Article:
London Underground

If you’ve snapped up a hotel bargain using The Piccadilly London West End loyalty program, then the next step is to plan activities for your stay in the city. Thanks to the London Underground, getting from your accommodation to where you need to be is a piece of cake! The service covers the whole of the city and provides a regular, efficient means of getting around.

Read on for our ultimate guide to this underground institution which has been keeping Londoners moving for over 150 years!

London Underground

A brief history of the Underground

The London Underground was the original subterranean train system. It has been part of London since 1983, when the original line opened between what is now Paddington and Farringdon Street. The system first became known as the ‘Underground’ in 1908, and saw the arrival of the iconic roundel symbol. Before this, the Underground had earned its nickname, the ‘Tube’, back in 1890 due to the shape of the tunnels.

Throughout the early 20th century, the service expanded and continued to see upgrades such as automatic door, escalators and more electrified trains replacing the previous steam trains. During the Second World War, many of the Underground stations were used as air raid shelters.

When the Victoria line opened in 1969, Her Majesty Queen Elizabeth II drove the debut carriage on its maiden voyage!

Quick facts about the London Underground 

The Underground is the fastest and most efficient way to get around London. The carriages travel at around 20 miles per hour beneath the streets, although some parts of the Metropolitan line reach speeds of up to 60 mph!

There are 11 Underground lines in total. The oldest lines form what is now the Circle, Metropolitan and Hammersmith & City lines. The youngest Underground service is the Jubilee, which was opened in 1979 by the Prince of Wales.

You can access complimentary Wi-Fi when in the stations and stationary on the platforms, but note that the signal drops whilst you’re travelling through the tunnels. Only 45% of the Underground is actually in tunnels!

Hours of service

Exact times of the first and last trains vary depending on the line, but most Underground lines operate between the hours of 5am until around 12.30am.

The Victoria, Central, Jubilee, Northern and Piccadilly lines operate a 24-hour service on Friday and Saturdays. This makes getting home to the Shaftesbury Hyde Park International from the theatre or late-night drinks simple and cheap!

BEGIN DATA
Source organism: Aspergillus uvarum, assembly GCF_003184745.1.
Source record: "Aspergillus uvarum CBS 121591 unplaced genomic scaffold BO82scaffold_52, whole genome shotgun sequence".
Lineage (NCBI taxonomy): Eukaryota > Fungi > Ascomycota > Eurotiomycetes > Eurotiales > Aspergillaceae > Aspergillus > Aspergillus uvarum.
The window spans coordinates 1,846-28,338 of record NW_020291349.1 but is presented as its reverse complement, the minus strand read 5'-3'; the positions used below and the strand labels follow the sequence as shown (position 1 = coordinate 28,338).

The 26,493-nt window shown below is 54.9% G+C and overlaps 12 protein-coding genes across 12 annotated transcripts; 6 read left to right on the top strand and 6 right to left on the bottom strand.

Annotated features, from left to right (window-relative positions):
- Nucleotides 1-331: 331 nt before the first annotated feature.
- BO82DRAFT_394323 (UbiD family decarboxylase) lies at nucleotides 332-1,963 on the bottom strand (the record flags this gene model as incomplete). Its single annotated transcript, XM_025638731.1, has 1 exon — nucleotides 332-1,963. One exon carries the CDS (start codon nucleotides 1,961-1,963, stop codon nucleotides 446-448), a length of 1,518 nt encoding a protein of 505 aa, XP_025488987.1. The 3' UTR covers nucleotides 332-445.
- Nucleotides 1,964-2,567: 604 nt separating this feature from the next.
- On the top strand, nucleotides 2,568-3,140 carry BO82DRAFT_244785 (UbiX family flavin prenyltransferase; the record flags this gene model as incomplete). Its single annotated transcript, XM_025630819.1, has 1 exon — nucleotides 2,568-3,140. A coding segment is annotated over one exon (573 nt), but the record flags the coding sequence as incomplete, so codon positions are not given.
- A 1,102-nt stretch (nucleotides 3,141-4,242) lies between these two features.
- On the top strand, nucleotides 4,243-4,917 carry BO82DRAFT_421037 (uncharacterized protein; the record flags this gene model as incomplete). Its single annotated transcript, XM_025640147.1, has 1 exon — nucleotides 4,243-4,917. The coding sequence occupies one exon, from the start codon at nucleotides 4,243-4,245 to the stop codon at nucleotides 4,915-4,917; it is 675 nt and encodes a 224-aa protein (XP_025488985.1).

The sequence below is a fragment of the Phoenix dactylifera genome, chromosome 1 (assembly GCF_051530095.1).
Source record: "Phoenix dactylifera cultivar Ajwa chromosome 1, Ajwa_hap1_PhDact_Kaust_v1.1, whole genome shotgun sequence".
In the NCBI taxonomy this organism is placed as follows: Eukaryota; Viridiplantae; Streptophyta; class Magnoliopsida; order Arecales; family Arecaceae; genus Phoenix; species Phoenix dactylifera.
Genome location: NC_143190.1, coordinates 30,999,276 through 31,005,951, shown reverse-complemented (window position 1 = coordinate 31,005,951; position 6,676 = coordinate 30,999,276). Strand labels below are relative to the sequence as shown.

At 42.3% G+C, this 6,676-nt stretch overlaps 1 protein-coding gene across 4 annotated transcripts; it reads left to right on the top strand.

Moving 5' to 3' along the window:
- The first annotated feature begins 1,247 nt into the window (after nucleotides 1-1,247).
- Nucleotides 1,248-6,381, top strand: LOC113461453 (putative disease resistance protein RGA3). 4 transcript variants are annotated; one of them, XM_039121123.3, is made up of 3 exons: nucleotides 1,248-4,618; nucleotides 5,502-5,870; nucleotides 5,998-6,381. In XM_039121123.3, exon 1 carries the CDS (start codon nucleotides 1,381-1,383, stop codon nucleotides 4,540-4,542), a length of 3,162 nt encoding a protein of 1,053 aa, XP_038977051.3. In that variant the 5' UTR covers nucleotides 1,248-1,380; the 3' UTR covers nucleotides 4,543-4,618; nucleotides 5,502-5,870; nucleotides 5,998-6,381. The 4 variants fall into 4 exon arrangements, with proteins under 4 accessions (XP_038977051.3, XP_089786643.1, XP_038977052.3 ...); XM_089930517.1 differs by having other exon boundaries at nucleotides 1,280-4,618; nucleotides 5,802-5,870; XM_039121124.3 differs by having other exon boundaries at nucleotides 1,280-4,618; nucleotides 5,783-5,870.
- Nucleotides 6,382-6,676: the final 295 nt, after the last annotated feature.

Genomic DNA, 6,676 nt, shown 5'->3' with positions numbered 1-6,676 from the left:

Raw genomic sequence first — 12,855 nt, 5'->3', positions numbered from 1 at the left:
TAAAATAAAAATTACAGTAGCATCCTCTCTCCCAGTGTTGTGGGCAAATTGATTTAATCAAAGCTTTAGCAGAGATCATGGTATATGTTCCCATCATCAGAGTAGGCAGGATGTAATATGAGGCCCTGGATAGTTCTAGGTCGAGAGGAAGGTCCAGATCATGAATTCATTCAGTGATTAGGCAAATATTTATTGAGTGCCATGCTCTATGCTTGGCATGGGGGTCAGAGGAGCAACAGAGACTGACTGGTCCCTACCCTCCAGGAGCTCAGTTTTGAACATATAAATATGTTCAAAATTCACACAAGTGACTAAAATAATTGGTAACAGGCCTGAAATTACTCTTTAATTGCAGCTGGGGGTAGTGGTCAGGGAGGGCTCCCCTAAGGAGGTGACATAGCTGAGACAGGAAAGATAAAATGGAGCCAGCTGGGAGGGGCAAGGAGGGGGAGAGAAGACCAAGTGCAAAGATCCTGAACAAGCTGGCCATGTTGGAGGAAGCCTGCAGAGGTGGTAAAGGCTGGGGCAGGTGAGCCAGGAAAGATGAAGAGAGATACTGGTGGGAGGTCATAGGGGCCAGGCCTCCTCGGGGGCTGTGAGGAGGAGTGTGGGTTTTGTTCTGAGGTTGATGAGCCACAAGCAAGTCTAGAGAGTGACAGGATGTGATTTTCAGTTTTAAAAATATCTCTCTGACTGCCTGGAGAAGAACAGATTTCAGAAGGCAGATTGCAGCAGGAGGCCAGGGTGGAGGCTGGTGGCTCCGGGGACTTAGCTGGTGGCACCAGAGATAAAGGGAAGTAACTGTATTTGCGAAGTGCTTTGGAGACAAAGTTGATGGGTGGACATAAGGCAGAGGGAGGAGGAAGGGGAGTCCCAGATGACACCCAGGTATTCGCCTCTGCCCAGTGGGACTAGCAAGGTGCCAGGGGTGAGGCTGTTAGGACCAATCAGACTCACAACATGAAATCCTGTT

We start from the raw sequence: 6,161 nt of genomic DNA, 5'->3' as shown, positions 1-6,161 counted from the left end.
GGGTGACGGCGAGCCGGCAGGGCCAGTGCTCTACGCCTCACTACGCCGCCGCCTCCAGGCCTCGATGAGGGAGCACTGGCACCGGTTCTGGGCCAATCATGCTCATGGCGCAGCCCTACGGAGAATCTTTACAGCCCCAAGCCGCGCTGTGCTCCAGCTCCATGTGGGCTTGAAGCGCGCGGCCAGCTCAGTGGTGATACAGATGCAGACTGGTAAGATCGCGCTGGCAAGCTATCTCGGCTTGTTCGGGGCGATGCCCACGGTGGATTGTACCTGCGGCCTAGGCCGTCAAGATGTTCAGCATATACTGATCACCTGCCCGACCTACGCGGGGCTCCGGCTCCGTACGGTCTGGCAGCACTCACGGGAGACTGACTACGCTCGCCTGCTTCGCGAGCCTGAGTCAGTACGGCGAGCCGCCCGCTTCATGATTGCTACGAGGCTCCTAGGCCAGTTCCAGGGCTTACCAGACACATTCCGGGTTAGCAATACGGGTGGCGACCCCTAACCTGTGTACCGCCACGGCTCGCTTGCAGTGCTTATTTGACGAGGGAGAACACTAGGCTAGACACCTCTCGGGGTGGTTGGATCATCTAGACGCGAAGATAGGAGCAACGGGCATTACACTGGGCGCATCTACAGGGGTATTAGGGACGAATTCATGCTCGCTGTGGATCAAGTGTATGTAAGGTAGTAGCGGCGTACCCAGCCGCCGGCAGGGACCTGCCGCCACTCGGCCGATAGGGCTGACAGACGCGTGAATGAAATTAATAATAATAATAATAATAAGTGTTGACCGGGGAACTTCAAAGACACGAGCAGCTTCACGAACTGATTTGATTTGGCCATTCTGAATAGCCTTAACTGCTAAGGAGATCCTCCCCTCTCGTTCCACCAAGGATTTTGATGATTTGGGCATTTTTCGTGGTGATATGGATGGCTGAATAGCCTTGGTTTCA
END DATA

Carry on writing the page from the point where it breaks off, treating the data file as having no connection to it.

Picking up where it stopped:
Always check the Transport for London (TfL) website before travels at weekends, when planned closures are schedule due to track maintenance and line upgrades.

Fares and how to pay for your journey

The cost of your travel depends on how far you travel, the time of day, and what methods you use to pay. Zone 1 (Central London) carries the highest fares, and travelling through multiple zones will make your Underground journey more expensive.

The cheapest way to pay for your journey is by using either a Visitor Oyster card, regular Oyster card, or a contactless credit or debit card. You can also purchase single fare tickets and travel cards, provided as paper slips.

An adult cash fare on the London Underground for a single journey in zone 1 is £4.90. With a Visitor Oyster card, regular Oyster card or contactless payment card, the fare reduces to £2.40. Children under 11 travel for free on the Underground.

A Visitor Oyster card costs £5 to purchase and activate, and you will need to load the card with a credit amount of your choice. If you’re staying in London for up to two nights, £15 – £20 credit should suffice. If The Piccadilly London West End loyalty program has enticed you to extend your stay, top up further credit as you go.

Oyster and contactless credit card fares are a capped at a set amount, which means once you’ve reached the cap limit, any additional journeys come at no additional cost. Caps vary depending on the zone; for example, the daily cap in zone 1 is £7.20.

Stations can be easily recognised by the distinctive Underground logo, a red circle with ‘Underground’ in a blue box. To access the platform, you must tap in your Oyster card or contactless card at the entry barriers. Do not forget to tap out, even if the barriers are open. Alternatively you can purchase your ticket at the station.

How to plan your journey

TfL provide free maps to help you plan your journey. These may be picked up at any Underground station. Note that the distances are not shown to scale, and in some cases it makes more sense to walk between stations.

Visit the TfL website where you can use their journey planner to look up route options. The free app Citymapper is a handy resource for planning your way around the city whilst on the go. You can save the Shaftesbury Hyde Park International as your home location, and no matter how far you travel, the app will be able to provide you the fastest route home on the Underground.

If you are arriving into London by plane, you can ride the Piccadilly line from Heathrow to central London. City Airport arrivals may board the Docklands Light Railway (DLR) and connect to the Underground at Bank station.

Tips for using the Underground

When tapping into a station, keep your cards separate to avoid card clash. Card clash happens when the sensor detects two possible means of payment, and can result in you paying two maximum fares twice.

Avoid travelling during the peak hours of 7.30 – 9.30am and 5pm – 6pm. Fares peak and the lines are are incredibly busy with commuter passengers.

Always stand on the right hand side of the escalator, and walk on the right side in the station.

Mind the gap between the train and the platform, and stand behind the yellow line for safety until the carriage comes to a halt.

During summer, the Underground gets incredibly hot so always carry water.

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